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Encephale. 2010 Dec;36(6):504-9. doi: 10.1016/j.encep.2010.03.002.

[Cultural aspects in depression masked by psychotic symptoms in Maghreb countries: three case reports].

[Article in French]

Author information

  • 1Service de psychiatrie "C", CHU Hedi-Chaker, Sfax, Tunisie.

Abstract

CASE REPORTS:

In this study, we will describe three observations of depression "masked" by persecution delirium and/or hallucinations, to illustrate the role that the cultural factor could play in the expression and care of depression. In the first two observations, the persecutor was a group that was apparently difficult to circumscribe: the persecution appeared more important than the persecutor. In these two cases, persecution also had a depreciating role for the patient. In the third observation, the hallucinatory manifestations cast a slur on self-esteem and caused narcissistic injury.

DISCUSSION:

Analysis of the cultural context allows us to understand the depressive significance of such psychotic symptoms. In the traditional societies, depression is strongly related to the cultural context, it is often expressed by the fear of being punished or denied by the group, and a feeling of treason towards the community. The punishment can be direct or indirect, carried out by imaginary beings, "the djinn", or by any disease. According to Freud, the guilt is expressed by the fear of the vengeance of a dead man's spirit, which is then going to persecute the culprit. This persecution, which has a value of punishment, is based on the mechanism of the projection. In the same sense, Freud explained that the death, as a sequel of the disease, is the vengeance of the dead man's spirit in the living. In all religions, the impulses, the thoughts disapproved by the community, are attributed to Satan who etymologically means "the enemy" or "the opponent". This latter plays an important role in relieving fears, the sense of guilt and the disapproved thoughts. There is also involvement of the projection mechanism. So, guilt could be expressed by delirious ideas such as the conviction of being the victim of a demonic possession, to be under a spell or to be persecuted.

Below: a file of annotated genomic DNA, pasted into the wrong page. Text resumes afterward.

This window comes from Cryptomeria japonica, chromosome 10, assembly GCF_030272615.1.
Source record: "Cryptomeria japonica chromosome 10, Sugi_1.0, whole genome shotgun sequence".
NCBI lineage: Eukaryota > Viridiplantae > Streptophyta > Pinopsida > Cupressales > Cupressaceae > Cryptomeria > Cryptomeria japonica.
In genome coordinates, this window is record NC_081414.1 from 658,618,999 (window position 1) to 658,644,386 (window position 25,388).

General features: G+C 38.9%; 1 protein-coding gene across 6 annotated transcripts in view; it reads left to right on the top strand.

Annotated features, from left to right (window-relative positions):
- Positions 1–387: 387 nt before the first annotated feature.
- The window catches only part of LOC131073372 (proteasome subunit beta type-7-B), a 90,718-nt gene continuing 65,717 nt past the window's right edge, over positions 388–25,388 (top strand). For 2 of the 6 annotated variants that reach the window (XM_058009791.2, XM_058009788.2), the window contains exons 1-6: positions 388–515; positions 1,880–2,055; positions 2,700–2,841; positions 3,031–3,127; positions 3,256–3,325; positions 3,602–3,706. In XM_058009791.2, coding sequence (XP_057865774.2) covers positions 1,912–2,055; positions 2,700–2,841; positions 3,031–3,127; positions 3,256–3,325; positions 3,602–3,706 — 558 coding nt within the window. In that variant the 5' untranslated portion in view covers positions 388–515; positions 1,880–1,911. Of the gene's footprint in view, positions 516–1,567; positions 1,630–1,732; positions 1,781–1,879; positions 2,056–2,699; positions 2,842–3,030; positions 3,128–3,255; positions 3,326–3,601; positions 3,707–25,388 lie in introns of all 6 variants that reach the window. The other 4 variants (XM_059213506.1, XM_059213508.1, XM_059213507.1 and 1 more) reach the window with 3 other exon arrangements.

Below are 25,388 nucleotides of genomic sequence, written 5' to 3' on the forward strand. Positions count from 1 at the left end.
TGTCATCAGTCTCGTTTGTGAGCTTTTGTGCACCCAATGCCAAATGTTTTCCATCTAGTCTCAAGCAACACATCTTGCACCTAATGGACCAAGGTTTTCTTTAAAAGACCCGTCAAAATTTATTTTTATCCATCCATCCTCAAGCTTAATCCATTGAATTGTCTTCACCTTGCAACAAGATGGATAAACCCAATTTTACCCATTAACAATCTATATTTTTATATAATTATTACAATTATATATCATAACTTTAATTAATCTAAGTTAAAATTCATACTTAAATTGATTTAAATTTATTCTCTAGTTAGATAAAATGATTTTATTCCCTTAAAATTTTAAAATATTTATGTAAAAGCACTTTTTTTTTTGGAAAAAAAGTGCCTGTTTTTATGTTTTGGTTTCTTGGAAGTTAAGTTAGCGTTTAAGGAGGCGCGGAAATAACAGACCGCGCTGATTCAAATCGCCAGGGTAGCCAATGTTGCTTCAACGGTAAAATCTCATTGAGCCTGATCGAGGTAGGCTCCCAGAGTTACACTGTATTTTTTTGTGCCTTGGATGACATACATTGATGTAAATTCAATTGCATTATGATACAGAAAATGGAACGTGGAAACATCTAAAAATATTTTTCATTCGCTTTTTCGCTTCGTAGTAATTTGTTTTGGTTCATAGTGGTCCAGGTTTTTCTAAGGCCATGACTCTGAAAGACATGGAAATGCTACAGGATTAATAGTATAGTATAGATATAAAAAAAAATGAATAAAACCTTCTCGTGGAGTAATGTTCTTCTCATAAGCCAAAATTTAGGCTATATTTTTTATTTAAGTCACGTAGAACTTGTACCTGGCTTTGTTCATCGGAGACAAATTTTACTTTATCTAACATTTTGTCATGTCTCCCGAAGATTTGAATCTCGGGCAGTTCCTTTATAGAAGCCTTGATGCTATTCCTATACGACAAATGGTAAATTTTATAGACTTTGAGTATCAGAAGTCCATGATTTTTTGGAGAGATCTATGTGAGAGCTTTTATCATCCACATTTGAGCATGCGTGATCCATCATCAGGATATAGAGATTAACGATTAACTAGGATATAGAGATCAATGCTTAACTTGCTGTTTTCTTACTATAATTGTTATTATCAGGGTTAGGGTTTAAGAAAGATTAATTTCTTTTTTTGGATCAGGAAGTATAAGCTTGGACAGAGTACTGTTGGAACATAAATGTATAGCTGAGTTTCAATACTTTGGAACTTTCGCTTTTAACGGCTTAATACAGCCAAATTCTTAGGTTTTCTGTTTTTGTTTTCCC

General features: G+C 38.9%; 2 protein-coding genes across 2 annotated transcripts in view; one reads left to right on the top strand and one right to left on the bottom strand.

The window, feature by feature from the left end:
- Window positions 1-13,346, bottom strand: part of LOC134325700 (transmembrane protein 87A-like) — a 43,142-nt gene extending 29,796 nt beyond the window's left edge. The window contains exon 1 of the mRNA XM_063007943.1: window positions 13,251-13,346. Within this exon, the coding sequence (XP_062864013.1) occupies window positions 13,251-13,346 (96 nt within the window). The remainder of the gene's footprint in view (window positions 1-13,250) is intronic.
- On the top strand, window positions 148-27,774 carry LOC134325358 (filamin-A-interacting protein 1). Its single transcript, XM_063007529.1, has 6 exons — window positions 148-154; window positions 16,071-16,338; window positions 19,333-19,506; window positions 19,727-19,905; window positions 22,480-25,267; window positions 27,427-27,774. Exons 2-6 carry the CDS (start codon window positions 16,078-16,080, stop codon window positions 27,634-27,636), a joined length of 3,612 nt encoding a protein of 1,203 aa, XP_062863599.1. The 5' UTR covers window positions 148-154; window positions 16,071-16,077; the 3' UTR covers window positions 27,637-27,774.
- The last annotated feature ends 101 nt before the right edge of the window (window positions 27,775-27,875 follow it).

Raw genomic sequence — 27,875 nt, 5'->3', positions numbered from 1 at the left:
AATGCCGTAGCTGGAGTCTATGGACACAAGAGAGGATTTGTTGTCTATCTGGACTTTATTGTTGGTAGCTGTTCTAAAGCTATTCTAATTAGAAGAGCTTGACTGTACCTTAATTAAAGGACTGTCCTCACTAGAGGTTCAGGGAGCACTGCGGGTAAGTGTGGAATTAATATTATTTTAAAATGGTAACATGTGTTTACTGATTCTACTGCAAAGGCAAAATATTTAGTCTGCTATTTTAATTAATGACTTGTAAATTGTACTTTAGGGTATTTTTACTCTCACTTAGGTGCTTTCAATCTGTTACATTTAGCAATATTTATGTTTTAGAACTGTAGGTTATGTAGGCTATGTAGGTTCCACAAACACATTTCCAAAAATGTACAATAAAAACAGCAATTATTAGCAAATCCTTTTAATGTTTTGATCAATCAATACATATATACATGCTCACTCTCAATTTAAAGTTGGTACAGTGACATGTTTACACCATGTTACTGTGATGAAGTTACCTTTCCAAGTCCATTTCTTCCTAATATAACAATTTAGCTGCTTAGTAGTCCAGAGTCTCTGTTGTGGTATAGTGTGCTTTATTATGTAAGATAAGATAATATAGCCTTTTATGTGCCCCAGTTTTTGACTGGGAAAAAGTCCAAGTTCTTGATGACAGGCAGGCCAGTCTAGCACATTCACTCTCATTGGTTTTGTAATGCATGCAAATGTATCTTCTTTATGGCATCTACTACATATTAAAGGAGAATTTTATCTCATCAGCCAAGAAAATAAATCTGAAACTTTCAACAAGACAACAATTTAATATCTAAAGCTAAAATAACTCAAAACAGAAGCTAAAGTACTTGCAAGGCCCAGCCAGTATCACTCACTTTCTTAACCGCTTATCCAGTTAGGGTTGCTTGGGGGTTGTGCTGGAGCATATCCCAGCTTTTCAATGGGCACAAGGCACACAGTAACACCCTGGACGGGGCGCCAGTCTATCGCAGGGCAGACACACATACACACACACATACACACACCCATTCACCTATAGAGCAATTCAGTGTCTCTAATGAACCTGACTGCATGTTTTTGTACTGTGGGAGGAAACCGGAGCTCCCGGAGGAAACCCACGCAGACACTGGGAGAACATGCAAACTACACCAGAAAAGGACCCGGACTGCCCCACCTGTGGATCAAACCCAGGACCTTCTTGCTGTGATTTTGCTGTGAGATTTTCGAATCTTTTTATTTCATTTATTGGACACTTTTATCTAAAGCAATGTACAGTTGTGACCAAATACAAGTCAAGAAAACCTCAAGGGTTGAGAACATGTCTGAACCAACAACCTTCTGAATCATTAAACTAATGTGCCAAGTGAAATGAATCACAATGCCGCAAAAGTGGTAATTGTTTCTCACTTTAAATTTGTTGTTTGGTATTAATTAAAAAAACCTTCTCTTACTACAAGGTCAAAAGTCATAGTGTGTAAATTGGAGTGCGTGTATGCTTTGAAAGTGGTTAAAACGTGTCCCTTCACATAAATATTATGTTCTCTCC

CONCLUSION:

Thus, taking the cultural context into account would allow us to fundamentally understand the depressive meaning of the delirious symptomatology of persecution, which is taken from a popular theory of misfortune shared and validated by the familial and the social circle of acquaintances. Plantine postulates that the psychotic conflict takes the subject away from the standards of his own culture. In the case of our three patients, we should try to establish a form of communication, to prevent them from falling into alienation. Thus, we must think about our attitude facing a patient who is diagnosed as depressed or even psychotic, while the patient believes he/she is possessed by a "Djinn". The therapeutic attitude should be adapted to the cultural dimension of the case. Thus, in situations similar to the studied cases, the therapy should be essentially based on the development of a psychotherapeutic relationship, rather than a pharmacotherapy, one should be careful not to compromise the cultural means of restoring psychic disorders such as the traditional therapy.

Copyright © 2010 L'Encéphale, Paris. Published by Elsevier Masson SAS. All rights reserved.

PMID:
21130235
[PubMed - indexed for MEDLINE]
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